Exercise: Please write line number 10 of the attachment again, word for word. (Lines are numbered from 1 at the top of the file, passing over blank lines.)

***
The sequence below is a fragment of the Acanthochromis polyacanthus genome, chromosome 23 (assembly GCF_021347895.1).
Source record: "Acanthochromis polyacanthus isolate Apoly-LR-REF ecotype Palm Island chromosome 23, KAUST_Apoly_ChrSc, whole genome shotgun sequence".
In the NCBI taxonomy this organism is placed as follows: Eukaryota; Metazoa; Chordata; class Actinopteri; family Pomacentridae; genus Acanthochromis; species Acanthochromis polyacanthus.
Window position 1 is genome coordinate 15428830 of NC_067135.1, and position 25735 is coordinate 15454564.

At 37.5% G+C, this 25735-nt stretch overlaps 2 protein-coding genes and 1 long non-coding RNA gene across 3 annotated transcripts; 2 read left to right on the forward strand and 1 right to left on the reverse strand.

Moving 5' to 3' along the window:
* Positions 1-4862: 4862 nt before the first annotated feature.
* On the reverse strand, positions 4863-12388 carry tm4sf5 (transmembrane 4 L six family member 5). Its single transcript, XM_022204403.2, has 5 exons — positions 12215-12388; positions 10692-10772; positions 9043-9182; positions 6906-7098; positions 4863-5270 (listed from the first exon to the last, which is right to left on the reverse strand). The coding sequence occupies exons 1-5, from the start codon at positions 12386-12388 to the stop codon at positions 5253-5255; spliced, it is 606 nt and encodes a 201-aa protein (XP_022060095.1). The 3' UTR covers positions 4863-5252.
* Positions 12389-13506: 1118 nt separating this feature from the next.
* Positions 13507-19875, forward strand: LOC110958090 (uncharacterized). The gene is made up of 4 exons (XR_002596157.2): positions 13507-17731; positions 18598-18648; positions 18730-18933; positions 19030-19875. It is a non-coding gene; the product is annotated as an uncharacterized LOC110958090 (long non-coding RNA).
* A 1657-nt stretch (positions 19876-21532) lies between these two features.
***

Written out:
* Positions 13507-19875, forward strand: LOC110958090 (uncharacterized). The gene is made up of 4 exons (XR_002596157.2): positions 13507-17731; positions 18598-18648; positions 18730-18933; positions 19030-19875. It is a non-coding gene; the product is annotated as an uncharacterized LOC110958090 (long non-coding RNA).